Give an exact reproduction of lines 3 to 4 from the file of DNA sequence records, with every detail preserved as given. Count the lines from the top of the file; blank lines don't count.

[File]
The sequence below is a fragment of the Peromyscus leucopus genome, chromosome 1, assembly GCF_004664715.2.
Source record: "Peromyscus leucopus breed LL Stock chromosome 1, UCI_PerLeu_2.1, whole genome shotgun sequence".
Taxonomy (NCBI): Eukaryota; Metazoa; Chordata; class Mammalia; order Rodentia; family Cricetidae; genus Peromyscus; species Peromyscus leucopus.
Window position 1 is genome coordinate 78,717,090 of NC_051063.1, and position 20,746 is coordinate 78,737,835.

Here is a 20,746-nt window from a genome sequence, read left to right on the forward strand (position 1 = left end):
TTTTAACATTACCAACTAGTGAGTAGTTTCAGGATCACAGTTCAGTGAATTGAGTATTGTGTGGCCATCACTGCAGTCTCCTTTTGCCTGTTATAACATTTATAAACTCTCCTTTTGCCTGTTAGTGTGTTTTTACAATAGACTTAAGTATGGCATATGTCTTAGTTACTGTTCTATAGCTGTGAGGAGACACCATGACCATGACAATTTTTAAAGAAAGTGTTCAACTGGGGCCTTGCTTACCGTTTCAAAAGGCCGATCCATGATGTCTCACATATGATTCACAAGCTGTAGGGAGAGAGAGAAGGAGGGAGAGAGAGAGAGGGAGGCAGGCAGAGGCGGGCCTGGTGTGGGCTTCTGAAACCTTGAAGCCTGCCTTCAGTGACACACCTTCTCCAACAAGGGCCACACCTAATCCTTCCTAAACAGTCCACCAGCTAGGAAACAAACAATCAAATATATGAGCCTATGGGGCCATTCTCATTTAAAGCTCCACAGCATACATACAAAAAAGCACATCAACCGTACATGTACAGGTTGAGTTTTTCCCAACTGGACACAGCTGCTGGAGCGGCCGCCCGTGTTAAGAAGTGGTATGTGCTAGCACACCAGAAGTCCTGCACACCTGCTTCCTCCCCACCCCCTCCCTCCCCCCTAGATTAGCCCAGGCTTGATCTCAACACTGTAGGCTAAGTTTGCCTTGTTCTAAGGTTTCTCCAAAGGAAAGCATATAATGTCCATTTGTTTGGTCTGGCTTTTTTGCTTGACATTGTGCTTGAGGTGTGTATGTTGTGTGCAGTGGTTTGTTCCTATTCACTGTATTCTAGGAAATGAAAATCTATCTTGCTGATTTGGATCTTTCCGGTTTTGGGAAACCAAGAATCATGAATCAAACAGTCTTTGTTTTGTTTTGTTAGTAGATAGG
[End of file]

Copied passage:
Taxonomy (NCBI): Eukaryota; Metazoa; Chordata; class Mammalia; order Rodentia; family Cricetidae; genus Peromyscus; species Peromyscus leucopus.
Window position 1 is genome coordinate 78,717,090 of NC_051063.1, and position 20,746 is coordinate 78,737,835.